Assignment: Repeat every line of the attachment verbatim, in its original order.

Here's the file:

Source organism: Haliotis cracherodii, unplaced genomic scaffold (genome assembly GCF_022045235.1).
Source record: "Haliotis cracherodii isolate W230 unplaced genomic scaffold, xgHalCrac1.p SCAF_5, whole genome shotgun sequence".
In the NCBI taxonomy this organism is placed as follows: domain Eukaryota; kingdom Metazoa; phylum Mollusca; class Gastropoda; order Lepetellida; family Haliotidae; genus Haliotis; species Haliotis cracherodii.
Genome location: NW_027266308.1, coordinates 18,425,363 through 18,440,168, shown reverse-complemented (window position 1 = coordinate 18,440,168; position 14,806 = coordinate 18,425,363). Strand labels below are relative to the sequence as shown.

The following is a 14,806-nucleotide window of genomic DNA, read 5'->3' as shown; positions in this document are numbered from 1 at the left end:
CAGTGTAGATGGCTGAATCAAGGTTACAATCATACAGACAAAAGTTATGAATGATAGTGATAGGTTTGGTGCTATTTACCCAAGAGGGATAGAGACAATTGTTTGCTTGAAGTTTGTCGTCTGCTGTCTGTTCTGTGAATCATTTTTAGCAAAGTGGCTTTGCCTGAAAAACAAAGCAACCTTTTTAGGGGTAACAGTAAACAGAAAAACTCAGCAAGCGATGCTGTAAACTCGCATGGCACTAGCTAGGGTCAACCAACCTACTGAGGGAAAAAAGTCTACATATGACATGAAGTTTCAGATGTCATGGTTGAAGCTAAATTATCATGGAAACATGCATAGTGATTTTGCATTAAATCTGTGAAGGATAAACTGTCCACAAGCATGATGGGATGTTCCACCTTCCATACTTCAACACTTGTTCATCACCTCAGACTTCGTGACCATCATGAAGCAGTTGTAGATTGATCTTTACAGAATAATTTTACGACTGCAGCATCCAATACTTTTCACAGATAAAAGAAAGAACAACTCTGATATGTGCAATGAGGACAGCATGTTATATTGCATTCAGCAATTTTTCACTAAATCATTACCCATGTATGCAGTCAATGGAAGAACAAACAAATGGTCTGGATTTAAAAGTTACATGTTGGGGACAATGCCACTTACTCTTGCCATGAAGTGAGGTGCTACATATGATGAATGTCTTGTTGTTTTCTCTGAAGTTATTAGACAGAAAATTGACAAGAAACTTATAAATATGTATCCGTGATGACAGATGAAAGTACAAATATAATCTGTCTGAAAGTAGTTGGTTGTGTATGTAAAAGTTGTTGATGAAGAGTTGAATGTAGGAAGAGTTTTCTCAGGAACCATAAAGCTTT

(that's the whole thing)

Source organism: Haliotis cracherodii, unplaced genomic scaffold (genome assembly GCF_022045235.1).
Source record: "Haliotis cracherodii isolate W230 unplaced genomic scaffold, xgHalCrac1.p SCAF_5, whole genome shotgun sequence".
In the NCBI taxonomy this organism is placed as follows: domain Eukaryota; kingdom Metazoa; phylum Mollusca; class Gastropoda; order Lepetellida; family Haliotidae; genus Haliotis; species Haliotis cracherodii.
Genome location: NW_027266308.1, coordinates 18,425,363 through 18,440,168, shown reverse-complemented (window position 1 = coordinate 18,440,168; position 14,806 = coordinate 18,425,363). Strand labels below are relative to the sequence as shown.

The following is a 14,806-nucleotide window of genomic DNA, read 5'->3' as shown; positions in this document are numbered from 1 at the left end:
CAGTGTAGATGGCTGAATCAAGGTTACAATCATACAGACAAAAGTTATGAATGATAGTGATAGGTTTGGTGCTATTTACCCAAGAGGGATAGAGACAATTGTTTGCTTGAAGTTTGTCGTCTGCTGTCTGTTCTGTGAATCATTTTTAGCAAAGTGGCTTTGCCTGAAAAACAAAGCAACCTTTTTAGGGGTAACAGTAAACAGAAAAACTCAGCAAGCGATGCTGTAAACTCGCATGGCACTAGCTAGGGTCAACCAACCTACTGAGGGAAAAAAGTCTACATATGACATGAAGTTTCAGATGTCATGGTTGAAGCTAAATTATCATGGAAACATGCATAGTGATTTTGCATTAAATCTGTGAAGGATAAACTGTCCACAAGCATGATGGGATGTTCCACCTTCCATACTTCAACACTTGTTCATCACCTCAGACTTCGTGACCATCATGAAGCAGTTGTAGATTGATCTTTACAGAATAATTTTACGACTGCAGCATCCAATACTTTTCACAGATAAAAGAAAGAACAACTCTGATATGTGCAATGAGGACAGCATGTTATATTGCATTCAGCAATTTTTCACTAAATCATTACCCATGTATGCAGTCAATGGAAGAACAAACAAATGGTCTGGATTTAAAAGTTACATGTTGGGGACAATGCCACTTACTCTTGCCATGAAGTGAGGTGCTACATATGATGAATGTCTTGTTGTTTTCTCTGAAGTTATTAGACAGAAAATTGACAAGAAACTTATAAATATGTATCCGTGATGACAGATGAAAGTACAAATATAATCTGTCTGAAAGTAGTTGGTTGTGTATGTAAAAGTTGTTGATGAAGAGTTGAATGTAGGAAGAGTTTTCTCAGGAACCATAAAGCTTT